Wherefore should I fear in the days of evil
This is the principal thing that all are before called to hearken to. This is the wisdom and understanding the psalmist had been meditating upon, and was about to utter; this is the parable he inclined his ear to, and the dark saying he would open; namely, that a saint has nothing to fear in the worst of times; which is a riddle to a natural man. Aben Ezra interprets "the days of evil" of the days of old age, as they are called, ( Ecclesiastes 12:1 ) , which bring on diseases, weakness, and death; in which a good man has no reason to fear; as that he should want the necessaries of life, since they that fear the Lord shall want no good thing; or that he should not hold out to the end, seeing God, who is the guide of youth, is the staff of old age, and carries to hoary hairs, and will never leave nor forsake; and though the wicked man in old age has reason to be afraid of death and eternity at hand, the saint has not; but may sing, on the borders of the grave, "O death! where is thy sting?" &c. ( 1 Corinthians 15:55 ) . Also days in which iniquity abounds, and error and heresy prevail, are days of evil; and though the good man may fear he shall be led aside by the ill example of some, or by the craft of others; yet he need not, since the foundation of God stands sure, and he knows them that are his, and will take care of them and preserve them. Moreover, times of affliction and persecution are evil days; see ( Ephesians 5:16 ) ( 6:13 ) ; and such will be the hour of temptation, that shall try the inhabitants of the earth, ( Revelation 3:10 ) . Yet the righteous man need not fear, since it is always well with him, let his case and circumstances be what they will. Yea, the day of death, and the day of judgment are days of evil to wicked men; and therefore they put them away far from them, ( Amos 6:3 ) ; but believers have reason to rejoice at them, the day of their death being better than the day of their birth; and the day of judgment will be the time of the glorious appearing of Christ to them. It is added,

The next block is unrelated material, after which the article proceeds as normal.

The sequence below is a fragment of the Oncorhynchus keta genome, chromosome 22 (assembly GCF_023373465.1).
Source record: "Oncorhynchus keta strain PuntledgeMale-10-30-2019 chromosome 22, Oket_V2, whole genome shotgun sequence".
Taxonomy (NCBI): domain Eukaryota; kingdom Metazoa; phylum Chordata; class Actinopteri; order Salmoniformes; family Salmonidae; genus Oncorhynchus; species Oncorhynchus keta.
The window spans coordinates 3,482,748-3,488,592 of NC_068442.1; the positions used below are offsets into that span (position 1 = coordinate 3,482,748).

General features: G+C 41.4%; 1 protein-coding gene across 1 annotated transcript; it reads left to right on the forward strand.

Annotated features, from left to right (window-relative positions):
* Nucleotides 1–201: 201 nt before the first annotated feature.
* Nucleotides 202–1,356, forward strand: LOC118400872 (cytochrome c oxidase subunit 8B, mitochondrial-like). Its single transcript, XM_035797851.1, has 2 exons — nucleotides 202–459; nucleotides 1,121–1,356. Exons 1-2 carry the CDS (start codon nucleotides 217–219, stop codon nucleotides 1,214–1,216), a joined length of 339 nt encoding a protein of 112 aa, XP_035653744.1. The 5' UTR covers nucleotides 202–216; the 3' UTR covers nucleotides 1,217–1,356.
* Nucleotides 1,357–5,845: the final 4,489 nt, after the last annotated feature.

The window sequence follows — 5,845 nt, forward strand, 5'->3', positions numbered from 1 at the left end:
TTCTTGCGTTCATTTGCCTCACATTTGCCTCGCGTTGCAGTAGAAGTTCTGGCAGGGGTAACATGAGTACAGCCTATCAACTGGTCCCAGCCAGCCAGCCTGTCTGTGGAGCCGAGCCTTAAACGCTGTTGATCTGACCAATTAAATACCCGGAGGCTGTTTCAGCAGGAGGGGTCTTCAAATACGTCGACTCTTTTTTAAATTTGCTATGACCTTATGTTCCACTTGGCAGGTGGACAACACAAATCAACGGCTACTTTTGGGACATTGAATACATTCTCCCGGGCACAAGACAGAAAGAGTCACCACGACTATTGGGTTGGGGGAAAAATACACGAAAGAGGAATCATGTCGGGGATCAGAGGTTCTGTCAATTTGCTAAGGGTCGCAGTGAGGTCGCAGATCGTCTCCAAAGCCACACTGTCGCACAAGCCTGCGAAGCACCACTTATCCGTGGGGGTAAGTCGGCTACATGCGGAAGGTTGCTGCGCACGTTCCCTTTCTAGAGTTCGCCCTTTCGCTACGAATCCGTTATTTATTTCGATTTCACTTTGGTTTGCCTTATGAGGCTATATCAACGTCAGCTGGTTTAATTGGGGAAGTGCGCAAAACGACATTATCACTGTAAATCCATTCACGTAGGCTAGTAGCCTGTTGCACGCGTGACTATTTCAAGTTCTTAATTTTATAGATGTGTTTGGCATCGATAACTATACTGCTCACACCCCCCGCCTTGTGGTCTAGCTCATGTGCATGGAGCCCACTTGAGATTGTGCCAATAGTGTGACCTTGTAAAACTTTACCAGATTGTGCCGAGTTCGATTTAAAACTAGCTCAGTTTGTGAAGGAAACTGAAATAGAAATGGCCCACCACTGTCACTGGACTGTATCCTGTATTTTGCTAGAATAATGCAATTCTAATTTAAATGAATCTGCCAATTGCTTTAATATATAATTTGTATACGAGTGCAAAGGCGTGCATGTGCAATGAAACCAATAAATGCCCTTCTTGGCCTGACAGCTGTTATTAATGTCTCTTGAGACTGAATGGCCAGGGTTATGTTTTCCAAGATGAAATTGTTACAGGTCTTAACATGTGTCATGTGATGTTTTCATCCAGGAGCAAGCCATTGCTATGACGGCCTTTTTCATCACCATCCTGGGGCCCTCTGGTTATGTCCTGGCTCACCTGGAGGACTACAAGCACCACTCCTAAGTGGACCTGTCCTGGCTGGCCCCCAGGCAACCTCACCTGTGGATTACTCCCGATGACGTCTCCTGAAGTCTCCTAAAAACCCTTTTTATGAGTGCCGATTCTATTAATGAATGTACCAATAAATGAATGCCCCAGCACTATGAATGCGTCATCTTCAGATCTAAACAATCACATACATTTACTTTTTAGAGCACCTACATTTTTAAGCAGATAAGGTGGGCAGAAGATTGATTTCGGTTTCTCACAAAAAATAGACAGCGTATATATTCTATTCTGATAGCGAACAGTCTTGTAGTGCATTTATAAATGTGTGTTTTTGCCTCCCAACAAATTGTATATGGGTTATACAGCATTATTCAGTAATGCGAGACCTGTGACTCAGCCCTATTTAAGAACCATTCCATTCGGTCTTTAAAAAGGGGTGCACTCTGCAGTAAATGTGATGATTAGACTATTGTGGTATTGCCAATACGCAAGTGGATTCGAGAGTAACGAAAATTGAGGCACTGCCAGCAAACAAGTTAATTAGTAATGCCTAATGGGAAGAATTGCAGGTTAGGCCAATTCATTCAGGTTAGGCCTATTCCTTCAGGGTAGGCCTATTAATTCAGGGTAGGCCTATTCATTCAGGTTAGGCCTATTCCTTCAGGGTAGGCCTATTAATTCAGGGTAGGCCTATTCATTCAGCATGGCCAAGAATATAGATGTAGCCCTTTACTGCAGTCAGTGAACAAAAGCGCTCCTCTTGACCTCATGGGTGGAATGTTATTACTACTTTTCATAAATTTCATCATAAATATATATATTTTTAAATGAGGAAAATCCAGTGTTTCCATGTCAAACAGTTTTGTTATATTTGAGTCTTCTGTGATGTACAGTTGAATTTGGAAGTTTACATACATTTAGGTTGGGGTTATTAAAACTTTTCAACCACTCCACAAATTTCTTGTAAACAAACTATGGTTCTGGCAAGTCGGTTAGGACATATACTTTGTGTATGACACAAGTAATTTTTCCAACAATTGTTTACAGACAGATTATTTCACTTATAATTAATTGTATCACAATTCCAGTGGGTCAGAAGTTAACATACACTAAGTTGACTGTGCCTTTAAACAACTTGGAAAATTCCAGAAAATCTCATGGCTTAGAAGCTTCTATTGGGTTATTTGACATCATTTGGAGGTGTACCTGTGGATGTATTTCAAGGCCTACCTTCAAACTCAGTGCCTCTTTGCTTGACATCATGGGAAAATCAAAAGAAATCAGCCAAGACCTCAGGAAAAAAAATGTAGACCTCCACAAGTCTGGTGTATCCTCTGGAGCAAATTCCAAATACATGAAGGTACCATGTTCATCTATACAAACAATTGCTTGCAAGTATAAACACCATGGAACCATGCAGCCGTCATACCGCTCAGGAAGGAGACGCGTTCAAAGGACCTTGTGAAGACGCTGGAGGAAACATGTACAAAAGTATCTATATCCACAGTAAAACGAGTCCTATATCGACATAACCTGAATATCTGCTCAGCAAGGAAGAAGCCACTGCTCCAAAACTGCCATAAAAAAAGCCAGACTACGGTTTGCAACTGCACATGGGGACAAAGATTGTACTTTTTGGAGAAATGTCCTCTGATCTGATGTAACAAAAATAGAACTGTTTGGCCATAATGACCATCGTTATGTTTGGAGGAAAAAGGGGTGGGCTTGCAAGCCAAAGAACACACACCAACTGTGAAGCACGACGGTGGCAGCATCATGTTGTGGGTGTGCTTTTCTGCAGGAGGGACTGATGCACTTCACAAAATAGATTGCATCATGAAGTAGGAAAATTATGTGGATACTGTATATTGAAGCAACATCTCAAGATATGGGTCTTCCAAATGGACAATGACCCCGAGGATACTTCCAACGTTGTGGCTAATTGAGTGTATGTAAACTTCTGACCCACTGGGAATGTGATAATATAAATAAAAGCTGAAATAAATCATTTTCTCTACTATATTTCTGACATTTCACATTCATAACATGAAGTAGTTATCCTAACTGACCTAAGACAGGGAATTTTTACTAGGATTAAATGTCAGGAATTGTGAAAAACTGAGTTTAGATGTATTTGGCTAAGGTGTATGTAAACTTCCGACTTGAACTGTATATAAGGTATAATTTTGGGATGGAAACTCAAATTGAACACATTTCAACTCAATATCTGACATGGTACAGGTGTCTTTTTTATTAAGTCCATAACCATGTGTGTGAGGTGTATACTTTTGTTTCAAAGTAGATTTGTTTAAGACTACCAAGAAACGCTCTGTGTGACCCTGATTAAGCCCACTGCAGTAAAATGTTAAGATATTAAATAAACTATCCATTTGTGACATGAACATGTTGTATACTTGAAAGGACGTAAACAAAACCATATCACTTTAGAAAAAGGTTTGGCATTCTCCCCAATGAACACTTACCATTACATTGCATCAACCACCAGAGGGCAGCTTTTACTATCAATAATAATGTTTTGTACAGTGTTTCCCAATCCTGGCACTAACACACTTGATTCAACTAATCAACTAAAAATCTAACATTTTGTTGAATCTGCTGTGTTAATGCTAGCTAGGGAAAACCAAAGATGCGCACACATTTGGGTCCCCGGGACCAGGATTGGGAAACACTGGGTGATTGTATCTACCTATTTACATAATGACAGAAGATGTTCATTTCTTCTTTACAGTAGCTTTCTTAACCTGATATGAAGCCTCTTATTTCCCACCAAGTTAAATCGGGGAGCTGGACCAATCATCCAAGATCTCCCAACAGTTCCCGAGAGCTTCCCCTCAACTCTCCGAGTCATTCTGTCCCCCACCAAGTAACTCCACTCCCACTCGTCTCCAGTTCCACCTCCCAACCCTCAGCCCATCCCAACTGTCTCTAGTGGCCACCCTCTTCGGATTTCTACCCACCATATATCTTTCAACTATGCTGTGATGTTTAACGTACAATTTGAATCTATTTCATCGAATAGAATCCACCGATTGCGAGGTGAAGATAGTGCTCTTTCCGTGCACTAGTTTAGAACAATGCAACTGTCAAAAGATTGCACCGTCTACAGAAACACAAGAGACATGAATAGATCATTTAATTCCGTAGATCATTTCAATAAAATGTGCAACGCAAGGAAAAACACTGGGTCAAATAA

[when] the iniquity of my heels shall compass me about;
that is, the sins of life and conversation; "heels" denote "steps", and the word is sometimes so rendered, as in ( Psalms 56:6 ) ; and "iniquity" intends sin committed in walking; and so designs not original sin, as some have thought, but actual sins and transgressions: and these may be said to "compass [the saints] about", when they are chastised for them, and so are brought to a sense and acknowledgment of them, and to be humbled for them; and then they have nothing to fear in a slavish way, since these chastisements are not in wrath, or in a way of vindictive justice, or punishment for sin; but the fruits of love and favour. Or the sense may be, when death, the fruit of iniquity, the wages of sin, surrounds and seizes upon me; (ypwob) , "in my end", as the Targum; in my last days, at the heel or close of them, I will not fear; the saint has no reason to fear, when he walks through death's dark valley; for death is abolished as a penal evil, its sting is took away, and its curse removed. Some render the words, "when the iniquity of my supplanters shall compass me about" F15; meaning his enemies, who either lay in wait for him privately, and endeavoured to supplant him; or that pursued him closely, and pressed upon his heels, just ready to destroy him; yet even then he signifies he should not fear: and then the sense is the same with ( Psalms 27:1-3 ) ; to which agree the Syriac and Arabic versions, which render it, "the iniquity of mine enemies"; or, "when my enemies surround me": and it may be literally rendered, when "iniquity surrounds me at my heels" F16; that is, when men, who are iniquity itself, encompass me, are at my heels, ready to seize me, I will not fear.
F15 (ybqe Nwe) "iniquitas supplantatorum meorum", Gejerus; "insidiatorum meorum", some in Vatablus.
F16 "Iniquitas oppressorum", i.e. "iniquissimi mei oppressores ambiunt me", Gejerus.